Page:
The end result of Sierra's efforts was HomeWord, released for the Apple II and ported to the IBM PC and PCjr. Sierra's program was not going to compete with WordStar, WordPerfect or even Microsoft Word. In fact, it was marketed toward people who would have been too imtimidated by WordStar's command shortcuts or WordPerfect's brick-thick manuals. Many, many home-market friendly computer companies released word processors. Broderbund's Bank Street Writer was one of the products against which HomeWord would compete. Sierra would later release HomeWord II, which would have full hard drive support. HomeWord came with a tutorial cassette to walk the novice user through his first word processing session.
In this blog entry I am going to take a look at HomeWord for the IBM PCjr., released at the end of 1983. It was sold through IBM for $75.00. This version only ran on a PCjr., it will fail to load if it detects the presence of DMA, which would indicate a PC. It came with an overlay for the PCjr. chicklet keyboard that looked like this :
The disk was formatted for DOS 2.1, but was copy-protected. It required the user to save his files to a formatted floppy disk. It could exit to DOS and contained programs like FORMAT and DISKCOPY to allow the user to do that without needing his DOS disk. The program did not support hard drives. Hard drives were extremely expensive in 1983 and were not intended for the consumer PCjr.
When you boot the HomeWord disk, you will see the following :
|Doesn't this look familiar...|
|I sincerely doubt they sold nine hundred million copies|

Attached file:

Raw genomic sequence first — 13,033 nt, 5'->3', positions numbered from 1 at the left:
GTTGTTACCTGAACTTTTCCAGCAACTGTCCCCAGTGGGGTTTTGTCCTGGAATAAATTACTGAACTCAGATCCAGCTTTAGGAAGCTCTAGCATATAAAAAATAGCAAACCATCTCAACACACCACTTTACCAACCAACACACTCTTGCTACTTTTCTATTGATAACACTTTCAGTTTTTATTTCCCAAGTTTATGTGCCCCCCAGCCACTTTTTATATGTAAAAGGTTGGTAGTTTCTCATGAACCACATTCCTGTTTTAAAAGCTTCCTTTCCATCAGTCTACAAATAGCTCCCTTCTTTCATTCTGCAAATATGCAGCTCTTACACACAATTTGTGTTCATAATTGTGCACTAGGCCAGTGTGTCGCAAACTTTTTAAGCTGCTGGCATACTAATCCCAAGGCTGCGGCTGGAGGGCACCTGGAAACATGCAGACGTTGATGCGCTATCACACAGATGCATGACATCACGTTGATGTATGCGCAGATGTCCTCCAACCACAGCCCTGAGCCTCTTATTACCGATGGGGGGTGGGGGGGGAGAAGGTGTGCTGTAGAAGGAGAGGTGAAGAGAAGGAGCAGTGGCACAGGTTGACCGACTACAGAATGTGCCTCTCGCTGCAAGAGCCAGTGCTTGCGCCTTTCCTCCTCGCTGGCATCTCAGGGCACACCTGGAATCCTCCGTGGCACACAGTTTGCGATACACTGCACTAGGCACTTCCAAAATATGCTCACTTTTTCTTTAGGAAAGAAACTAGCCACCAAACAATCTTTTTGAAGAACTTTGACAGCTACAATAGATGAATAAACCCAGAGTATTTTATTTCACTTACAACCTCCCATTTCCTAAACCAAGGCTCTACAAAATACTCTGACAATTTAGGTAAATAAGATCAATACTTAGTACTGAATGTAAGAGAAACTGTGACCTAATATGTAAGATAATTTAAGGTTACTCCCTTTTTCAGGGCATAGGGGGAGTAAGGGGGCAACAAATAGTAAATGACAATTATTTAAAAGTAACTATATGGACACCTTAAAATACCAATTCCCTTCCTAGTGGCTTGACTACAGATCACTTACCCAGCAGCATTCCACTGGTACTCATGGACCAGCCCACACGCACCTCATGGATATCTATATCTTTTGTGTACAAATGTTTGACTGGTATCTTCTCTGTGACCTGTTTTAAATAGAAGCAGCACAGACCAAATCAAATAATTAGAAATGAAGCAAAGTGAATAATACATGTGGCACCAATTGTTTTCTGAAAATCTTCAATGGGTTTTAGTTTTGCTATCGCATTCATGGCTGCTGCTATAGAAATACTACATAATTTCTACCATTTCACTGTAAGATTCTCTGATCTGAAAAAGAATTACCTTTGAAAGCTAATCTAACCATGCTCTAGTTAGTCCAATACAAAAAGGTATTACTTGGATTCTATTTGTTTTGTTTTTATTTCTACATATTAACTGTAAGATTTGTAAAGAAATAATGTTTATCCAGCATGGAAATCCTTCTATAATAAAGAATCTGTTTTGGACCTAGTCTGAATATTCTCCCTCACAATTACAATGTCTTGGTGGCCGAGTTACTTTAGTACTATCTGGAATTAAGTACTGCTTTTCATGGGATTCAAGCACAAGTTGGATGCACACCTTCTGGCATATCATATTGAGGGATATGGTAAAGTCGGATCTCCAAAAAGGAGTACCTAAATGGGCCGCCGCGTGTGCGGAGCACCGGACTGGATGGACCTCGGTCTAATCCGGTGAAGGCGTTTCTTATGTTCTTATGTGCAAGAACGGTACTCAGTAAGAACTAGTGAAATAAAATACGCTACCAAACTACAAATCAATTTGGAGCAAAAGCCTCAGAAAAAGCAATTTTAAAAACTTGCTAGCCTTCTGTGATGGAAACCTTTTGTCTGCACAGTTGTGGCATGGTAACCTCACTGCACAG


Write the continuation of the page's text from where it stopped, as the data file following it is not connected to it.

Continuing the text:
The menu is using a tweaked 4-color graphics mode 04h, which requires less RAM than a 16-color mode but more flexibility than the PCjr. text modes.
HomeWord is pretty functional for a basic word processor, and the commands are easy to use. The program is will describe what you need to do, and you can see the results fairly quickly to make sure you have it right. The program will allow you access to most, if not all, of them via the menu. However, learning the shortcuts makes things easier (refer to the overlay in the image above). Instead of going through all its capabilities, let me allow the program to show some of them to you :
|Beginning of the Document|
|Scrolling Down is done by the Cursor Control (Arrow) keys|
|80-column mode, note the use of inverse text to identify functions|
The program supports custom margins, combining documents, headers and footers and page numbers. It does not support automatic footnotes, but that was a function of high-end Word Processors. The resulting files are very small and almost plain-text, so only the formatting would be lost. If you want to show off your mastery of printer escape codes, there is a function which would allow you to insert them into the document. You can also see the raw ASCII for the document.
Most keyboard functions are handled by the Control key, but the Alt key is sometimes required and the Fn key will also be frequently used. Since I don't have the manual, I am not aware of the function that will bring the cursor to the beginning or end of the line. Once you turn a function on, like Bold or Underline, the function will apply to all text until you use the Normal function to turn those attributes off. No support for italics, but that was not a common feature of the printers of the day.
Here is the end result as printed on my IBM Compact Printer. Although this program has explicit support for a serial printer, it refused to print anything more than two lines with that selection. It would stop printing, saying my printer wasn't ready. The hell it was! I believe it was confused because I had an Internal Modem and the Parallel Printer Attachment installed. Instead, I tricked it into thinking it was printing to a parallel printer via the DOS mode command. Using the MODE command found in DOS 2.1, I used the following commands to fool the program (you have to exit the program first, type the commands in DOS, then restart it):
mode com2: 1200,n,8,2,p
With that, the printer printed as well as the Compact Printer can, and here is a scan of the results :
|To Boldly Go, or maybe Not|